# Irrationality of reciprocal Fibonacci constant

I read that it was proved that reciprocal Fibonacci constant $$\sum_{n} \frac{1}{F_n} = \frac{1}{1} + \frac{1}{1} + \frac{1}{2} + \frac{1}{3} + \frac{1}{5} + \frac{1}{8} + \frac{1}{13} + \frac{1}{21} + \cdots \approx 3.3598856662 \dots .$$ is irrational.

Can anyone show me the proof or is it too difficult for someone who knows basic number theory?

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I can't read french. – user58512 Jan 22 '13 at 19:08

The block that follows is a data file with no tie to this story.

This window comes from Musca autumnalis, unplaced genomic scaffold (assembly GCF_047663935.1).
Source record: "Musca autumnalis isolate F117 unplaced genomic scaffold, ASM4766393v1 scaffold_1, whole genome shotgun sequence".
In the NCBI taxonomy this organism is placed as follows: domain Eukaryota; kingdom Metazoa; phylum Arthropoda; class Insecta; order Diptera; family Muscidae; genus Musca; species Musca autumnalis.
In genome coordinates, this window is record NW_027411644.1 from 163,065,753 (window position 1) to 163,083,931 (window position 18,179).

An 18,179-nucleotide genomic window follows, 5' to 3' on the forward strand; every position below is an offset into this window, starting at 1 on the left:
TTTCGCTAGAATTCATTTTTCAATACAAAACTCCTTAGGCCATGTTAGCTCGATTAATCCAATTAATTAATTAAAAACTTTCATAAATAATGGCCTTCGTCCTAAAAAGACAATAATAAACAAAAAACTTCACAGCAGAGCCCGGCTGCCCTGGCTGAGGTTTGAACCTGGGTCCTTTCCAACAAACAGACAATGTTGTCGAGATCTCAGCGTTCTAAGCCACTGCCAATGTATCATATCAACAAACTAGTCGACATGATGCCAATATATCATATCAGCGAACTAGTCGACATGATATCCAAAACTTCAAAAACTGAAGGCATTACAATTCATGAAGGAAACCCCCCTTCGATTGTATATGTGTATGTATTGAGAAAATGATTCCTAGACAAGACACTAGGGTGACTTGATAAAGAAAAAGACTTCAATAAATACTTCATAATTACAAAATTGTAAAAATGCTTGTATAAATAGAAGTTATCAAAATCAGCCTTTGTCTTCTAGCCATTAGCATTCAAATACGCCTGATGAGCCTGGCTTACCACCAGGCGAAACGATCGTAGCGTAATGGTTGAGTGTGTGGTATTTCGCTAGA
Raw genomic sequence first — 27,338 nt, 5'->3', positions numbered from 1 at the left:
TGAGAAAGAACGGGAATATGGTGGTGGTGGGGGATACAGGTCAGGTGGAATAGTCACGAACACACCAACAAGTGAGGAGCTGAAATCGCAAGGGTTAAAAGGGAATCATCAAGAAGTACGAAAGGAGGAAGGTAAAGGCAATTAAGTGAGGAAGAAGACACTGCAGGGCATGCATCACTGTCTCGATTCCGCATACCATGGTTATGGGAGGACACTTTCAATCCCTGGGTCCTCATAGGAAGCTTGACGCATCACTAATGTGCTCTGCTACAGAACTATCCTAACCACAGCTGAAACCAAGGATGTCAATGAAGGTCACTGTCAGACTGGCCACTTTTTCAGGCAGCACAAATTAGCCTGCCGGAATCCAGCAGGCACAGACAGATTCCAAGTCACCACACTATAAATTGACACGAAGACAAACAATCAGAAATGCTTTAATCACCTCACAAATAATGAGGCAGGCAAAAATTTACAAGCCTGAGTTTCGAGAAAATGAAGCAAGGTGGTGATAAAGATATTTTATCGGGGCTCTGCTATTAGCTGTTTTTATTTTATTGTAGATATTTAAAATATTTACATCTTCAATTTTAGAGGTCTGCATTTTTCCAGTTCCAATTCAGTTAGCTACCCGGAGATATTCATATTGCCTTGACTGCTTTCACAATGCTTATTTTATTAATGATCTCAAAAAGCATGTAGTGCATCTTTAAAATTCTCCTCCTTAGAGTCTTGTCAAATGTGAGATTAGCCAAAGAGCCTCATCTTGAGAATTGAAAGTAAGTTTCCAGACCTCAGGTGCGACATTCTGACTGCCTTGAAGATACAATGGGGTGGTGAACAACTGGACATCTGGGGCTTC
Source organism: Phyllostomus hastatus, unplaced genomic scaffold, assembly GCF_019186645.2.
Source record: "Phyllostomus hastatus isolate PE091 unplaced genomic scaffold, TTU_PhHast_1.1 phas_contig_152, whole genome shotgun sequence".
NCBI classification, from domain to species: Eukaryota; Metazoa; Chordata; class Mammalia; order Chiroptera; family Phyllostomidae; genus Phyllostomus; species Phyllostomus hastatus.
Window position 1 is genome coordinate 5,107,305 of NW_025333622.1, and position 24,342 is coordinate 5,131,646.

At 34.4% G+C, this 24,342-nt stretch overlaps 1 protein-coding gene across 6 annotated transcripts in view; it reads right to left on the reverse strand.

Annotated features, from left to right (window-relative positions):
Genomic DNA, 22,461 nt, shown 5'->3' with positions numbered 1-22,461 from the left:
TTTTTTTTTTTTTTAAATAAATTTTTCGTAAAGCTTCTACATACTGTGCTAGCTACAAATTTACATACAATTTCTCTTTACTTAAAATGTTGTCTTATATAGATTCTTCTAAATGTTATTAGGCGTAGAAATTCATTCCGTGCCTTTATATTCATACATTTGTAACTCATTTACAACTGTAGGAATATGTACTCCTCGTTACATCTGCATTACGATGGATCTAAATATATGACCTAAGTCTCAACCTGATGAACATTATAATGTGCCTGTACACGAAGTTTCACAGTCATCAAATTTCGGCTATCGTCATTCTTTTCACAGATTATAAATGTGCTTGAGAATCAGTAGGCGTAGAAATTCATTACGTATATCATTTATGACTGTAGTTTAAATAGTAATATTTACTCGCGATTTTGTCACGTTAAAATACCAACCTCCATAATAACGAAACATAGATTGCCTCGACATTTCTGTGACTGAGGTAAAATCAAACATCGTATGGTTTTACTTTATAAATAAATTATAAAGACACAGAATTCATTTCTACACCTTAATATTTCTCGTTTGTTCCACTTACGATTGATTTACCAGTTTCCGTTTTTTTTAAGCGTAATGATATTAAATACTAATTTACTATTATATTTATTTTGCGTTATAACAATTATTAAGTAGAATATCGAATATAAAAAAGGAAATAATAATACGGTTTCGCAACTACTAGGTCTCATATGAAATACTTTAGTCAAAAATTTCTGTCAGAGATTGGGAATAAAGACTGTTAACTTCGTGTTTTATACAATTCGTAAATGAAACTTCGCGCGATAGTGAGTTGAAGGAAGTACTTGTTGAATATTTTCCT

The general idea is to replace such a sum with a a function, say $f(t)$, and to recover the sum as $f(1)$. The majority of the work is to provide the technical machinery to support inequality (4). This inequality gives an explicit bound on how "close" a rational number can come within a point of interest. With good enough bounds, this is used to show that a value is irrational.